Once in Ontario, Phragmites spread along highway corridors. It thrives in disturbed soil, and as population grows and more roads are built, it spreads further, carried on excavators, graders, plows, mowers and other equipment. Phragmites can be transported in the mud underneath cars and off-road vehicles.
Today Ontario has 441 invasive plant species, more than any other province.
Writing in the The Canadian Field-Naturalist last year, Catling and co-author Gisele Mitrow warned that the rate of spread, already accelerated, is likely to increase with climate warming.
Now scientists are worried about the effect ofPhragmites on the Prairie provinces, where it could not only impact wetlands (the primary concern in eastern Canada) but also agriculture by clogging irrigation systems and interfering with the growth of wild rice.
If it gets into the prairie sloughs, where waterfowl breed, Phragmites could also dry them up and affect sports hunting. "Hunting of ducks on the prairies is worth millions of dollars," says Catling, "so this is not only a concern for biologists, but also a general concern and has substantial economic value."
Because Phragmitesspreads mostly by tenacious underground rhizomes, getting rid of it is tough. Mechanical control methods such as cutting or burning can control the reed in specific sites, but spraying chemical herbicides seems to be most effective tools and sometimes have less impact on the ecosystem.
Herbicides can't be used over water, however, because they contain a surfactant known to harm aquatic life. Scientists have to wait until water levels are low before they can spray the plants. What's badly needed, Gilbert says, is a legal herbicide that can be used over water -such products are legal in the U.S.
Just mowing down the reed without an herbicide can stimulate growth, increase its density and require repeated cutting. There are more unusual methods: on Staten Island, N.Y., goats have been used to eat Phragmites as part of a wetlands restoration program.
When Phragmites invaded the carefully nurtured wetlands at Tommy Thompson Park on the Leslie Street spit, staff tried injecting an herbicide directly into the stem to avoid contaminating native plants. But it was too time-consuming, says Karen McDonald a project manager with Toronto and Region Conservation Authority.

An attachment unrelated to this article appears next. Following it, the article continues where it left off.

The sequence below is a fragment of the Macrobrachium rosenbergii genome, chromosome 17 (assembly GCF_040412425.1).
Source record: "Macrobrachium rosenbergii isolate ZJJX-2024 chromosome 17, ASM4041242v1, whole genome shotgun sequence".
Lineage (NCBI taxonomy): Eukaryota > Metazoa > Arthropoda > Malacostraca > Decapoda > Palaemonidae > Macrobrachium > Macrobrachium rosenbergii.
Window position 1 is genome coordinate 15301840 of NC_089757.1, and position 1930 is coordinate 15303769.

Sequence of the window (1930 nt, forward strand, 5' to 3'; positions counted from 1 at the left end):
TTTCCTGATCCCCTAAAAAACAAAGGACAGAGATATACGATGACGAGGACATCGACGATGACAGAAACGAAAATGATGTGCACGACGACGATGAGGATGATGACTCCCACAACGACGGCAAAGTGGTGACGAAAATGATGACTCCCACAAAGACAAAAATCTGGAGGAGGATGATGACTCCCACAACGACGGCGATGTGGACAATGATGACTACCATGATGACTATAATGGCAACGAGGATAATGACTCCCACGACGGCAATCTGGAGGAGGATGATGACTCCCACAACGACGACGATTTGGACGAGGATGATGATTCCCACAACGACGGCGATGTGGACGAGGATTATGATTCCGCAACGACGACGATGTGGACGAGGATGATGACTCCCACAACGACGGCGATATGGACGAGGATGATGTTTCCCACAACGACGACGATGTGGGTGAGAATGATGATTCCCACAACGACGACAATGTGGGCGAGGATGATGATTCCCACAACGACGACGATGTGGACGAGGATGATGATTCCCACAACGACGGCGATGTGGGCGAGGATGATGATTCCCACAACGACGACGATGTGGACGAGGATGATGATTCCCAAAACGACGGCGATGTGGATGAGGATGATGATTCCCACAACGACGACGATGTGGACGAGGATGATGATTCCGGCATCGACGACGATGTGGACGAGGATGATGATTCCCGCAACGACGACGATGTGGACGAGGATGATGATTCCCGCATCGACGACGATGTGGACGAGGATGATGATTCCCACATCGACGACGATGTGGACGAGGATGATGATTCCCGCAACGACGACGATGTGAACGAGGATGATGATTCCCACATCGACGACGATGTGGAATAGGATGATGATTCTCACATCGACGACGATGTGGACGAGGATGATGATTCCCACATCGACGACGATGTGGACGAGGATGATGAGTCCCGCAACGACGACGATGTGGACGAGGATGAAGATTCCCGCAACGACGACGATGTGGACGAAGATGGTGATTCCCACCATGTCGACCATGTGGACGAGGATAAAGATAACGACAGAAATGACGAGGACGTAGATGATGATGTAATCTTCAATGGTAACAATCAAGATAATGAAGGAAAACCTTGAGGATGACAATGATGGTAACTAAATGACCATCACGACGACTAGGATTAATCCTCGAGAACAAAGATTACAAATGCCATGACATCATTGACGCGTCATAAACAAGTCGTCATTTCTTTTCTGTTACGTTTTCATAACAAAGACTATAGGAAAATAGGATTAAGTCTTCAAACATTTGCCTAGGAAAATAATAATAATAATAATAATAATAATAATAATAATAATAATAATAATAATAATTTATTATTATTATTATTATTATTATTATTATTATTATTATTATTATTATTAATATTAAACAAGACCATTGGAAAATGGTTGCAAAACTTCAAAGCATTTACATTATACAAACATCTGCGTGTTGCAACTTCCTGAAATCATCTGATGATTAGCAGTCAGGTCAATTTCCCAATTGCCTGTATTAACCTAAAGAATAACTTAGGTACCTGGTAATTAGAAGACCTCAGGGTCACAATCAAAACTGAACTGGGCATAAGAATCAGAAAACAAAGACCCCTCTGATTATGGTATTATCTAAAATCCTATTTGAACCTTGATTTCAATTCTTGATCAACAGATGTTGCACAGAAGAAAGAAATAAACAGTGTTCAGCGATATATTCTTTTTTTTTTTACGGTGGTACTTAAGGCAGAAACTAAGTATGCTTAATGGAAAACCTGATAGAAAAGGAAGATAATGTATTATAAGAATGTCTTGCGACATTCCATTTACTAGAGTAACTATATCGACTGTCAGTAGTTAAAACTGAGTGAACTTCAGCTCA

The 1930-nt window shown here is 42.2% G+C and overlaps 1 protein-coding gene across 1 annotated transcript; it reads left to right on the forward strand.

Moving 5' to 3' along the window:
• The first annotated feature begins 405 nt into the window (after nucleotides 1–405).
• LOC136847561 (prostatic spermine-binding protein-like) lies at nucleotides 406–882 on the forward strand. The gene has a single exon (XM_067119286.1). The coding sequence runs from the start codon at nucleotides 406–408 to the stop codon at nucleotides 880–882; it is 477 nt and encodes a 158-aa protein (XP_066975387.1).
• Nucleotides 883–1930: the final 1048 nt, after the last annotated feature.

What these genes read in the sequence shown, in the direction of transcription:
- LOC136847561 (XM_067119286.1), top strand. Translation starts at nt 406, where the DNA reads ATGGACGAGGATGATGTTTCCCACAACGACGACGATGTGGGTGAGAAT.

"If we don't stay on top of it, we could see the loss of native plants diversity we have tried to hard to get there."
Gilbert, who has a Ph.D. in environmental science from Ohio State University, has spent much of her career assessing the health of Ontario wetlands. Increasingly, her job has involved advising communities and parks on how to get rid Phragmites safely, so much so that she's considered provincial expert in it.
Spraying chemicals on plants is contrary to Gilbert's instinct. "It feels wrong," she says, "but I don't see any other way." She's seen the evidence that native plants return and flourish when Phragmites is killed off by spraying a herbicide.
There's no evidence to support the argument of letting Mother Nature sort it out, she argues.
"In the meantime we are losing hundred and hundred so acres of habitat. We need to be a corrective force."
She walks in a sedge meadow near Long Point where Phragmites grows sparsely. It's a pleasant stroll through the native rushes and wildflowers, and you can see the complementary architecture of different-sized plants.
"Give this area five to seven years and it will all fill in - all the way out there - and this will be lost."
Phragmites burn in weeks, pending weather
By Alanna Rice
The invasive species phragmites (common reed) has taken root in the northern shoreline of the Municipality of Kincardine and a controlled burn is scheduled this month.
Karen Alexander, the outreach and education coordinator at the Lake Huron Centre for Coastal Conservation, said phragmites is "very aggressive" and needs to be dealt with now.
"It will just get worse," said Alexander, adding if the invasive species continues to spread, it can "completely take over an area" and will cost even more money to control.
A scheduled burn of the affected areas will take place this month and will remove a bulk of the reeds. In a public notice, it states the burn will start near Institute Road and follow the shoreline north to the MacGregor Point Provincial Park boundary.
Afterwards, herbicide will be applied at different times throughout the year, with follow-up treatments for several years afterward, reads the notice. It also notes the burn will be conducted by Wildfire Specialists Inc. in cooperation with Dover Agri-Serve - Habitat Restoration Specialists.
The invasive reed is a tall stock and can become "very dense," said Alexander. She adds the reed is "very impactful" to the area and will cause a loss of habitat for wildlife who call the area home.